Porsche To Pay $80 Mln To Resolve Fuel Economy Claims On U.S. Vehicles

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Volkswagen AG (VOWG_p.DE) and its Porsche AG unit have agreed to a class-action settlement worth at least $80 million. To resolve claims it skewed emissions and fuel economy data on 500,000 Porsche vehicles in the United States.

The settlement, filed in U.S. District Court in San Francisco, must be approved by a federal judge. It covers 2005 through 2020 model year Porsche vehicles. After owners accused the automaker of physically altering test vehicles that affected emissions and fuel economy results.
Owners of eligible vehicles will receive payments of $250 to $1,109 per vehicle.

VW settled U.S. criminal and civil actions prompted by the cheating scandal for more than $20 billion. The automaker pleaded guilty in 2017 to fraud, obstruction of justice and falsifying statements.
Lawyers for the Porsche owners said the automaker physically altered the hardware – gears. Connecting the drive shaft and rear axle – and manipulated the software of testing vehicles. The test vehicles emitted fewer pollutants and were more fuel efficient than the production vehicles consumers bought or leased.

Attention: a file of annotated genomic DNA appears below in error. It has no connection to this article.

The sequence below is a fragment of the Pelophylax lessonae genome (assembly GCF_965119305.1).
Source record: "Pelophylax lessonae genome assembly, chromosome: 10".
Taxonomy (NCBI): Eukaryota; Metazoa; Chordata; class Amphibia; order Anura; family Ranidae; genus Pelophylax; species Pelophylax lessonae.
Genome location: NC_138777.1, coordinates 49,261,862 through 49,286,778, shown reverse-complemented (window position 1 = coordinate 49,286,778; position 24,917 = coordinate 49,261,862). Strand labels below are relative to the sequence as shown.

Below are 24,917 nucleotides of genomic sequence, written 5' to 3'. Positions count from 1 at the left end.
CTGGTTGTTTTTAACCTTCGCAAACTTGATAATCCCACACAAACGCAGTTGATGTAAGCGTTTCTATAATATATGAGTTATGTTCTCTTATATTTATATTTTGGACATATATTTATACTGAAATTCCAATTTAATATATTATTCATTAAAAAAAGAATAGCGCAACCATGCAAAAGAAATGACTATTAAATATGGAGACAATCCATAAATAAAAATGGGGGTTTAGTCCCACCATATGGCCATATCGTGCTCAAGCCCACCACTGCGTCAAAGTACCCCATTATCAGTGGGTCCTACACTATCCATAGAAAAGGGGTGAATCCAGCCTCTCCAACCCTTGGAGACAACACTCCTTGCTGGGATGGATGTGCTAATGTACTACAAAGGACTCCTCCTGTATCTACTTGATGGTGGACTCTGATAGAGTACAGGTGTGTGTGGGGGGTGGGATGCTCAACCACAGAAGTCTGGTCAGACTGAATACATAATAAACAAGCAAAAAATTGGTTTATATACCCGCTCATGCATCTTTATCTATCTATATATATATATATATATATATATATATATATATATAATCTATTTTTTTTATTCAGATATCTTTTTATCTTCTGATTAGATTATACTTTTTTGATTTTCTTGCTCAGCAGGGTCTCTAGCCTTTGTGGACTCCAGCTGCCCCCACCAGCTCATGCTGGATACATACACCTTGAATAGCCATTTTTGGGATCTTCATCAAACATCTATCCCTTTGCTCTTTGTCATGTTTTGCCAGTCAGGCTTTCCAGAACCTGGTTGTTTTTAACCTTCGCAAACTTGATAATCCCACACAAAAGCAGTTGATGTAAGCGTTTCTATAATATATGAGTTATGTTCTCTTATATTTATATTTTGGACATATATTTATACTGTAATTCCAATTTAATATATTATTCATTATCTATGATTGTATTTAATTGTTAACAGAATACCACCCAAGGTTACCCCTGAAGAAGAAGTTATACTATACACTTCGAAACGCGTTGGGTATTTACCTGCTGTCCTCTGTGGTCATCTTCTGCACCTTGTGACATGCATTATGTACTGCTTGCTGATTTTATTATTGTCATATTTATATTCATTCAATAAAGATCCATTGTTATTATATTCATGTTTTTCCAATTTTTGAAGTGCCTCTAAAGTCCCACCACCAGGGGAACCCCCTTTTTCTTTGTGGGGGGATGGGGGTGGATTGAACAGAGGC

Settlement documents say testing showed fuel economy may have been 1-2 miles per gallon lower than listed on vehicle labels.
The lawsuits were prompted after a whistleblower at Porsche reported at least one suspected defeat device in certain gasoline vehicles. Which prompted Porsche to report these findings to German and U.S. regulators, the lawsuit said.
The suit said in late 2015, Porsche management commissioned a systematic review that soon determined Porsche’s gas fleet was violating emissions test rules but was not immediately disclosed to U.S. regulators.

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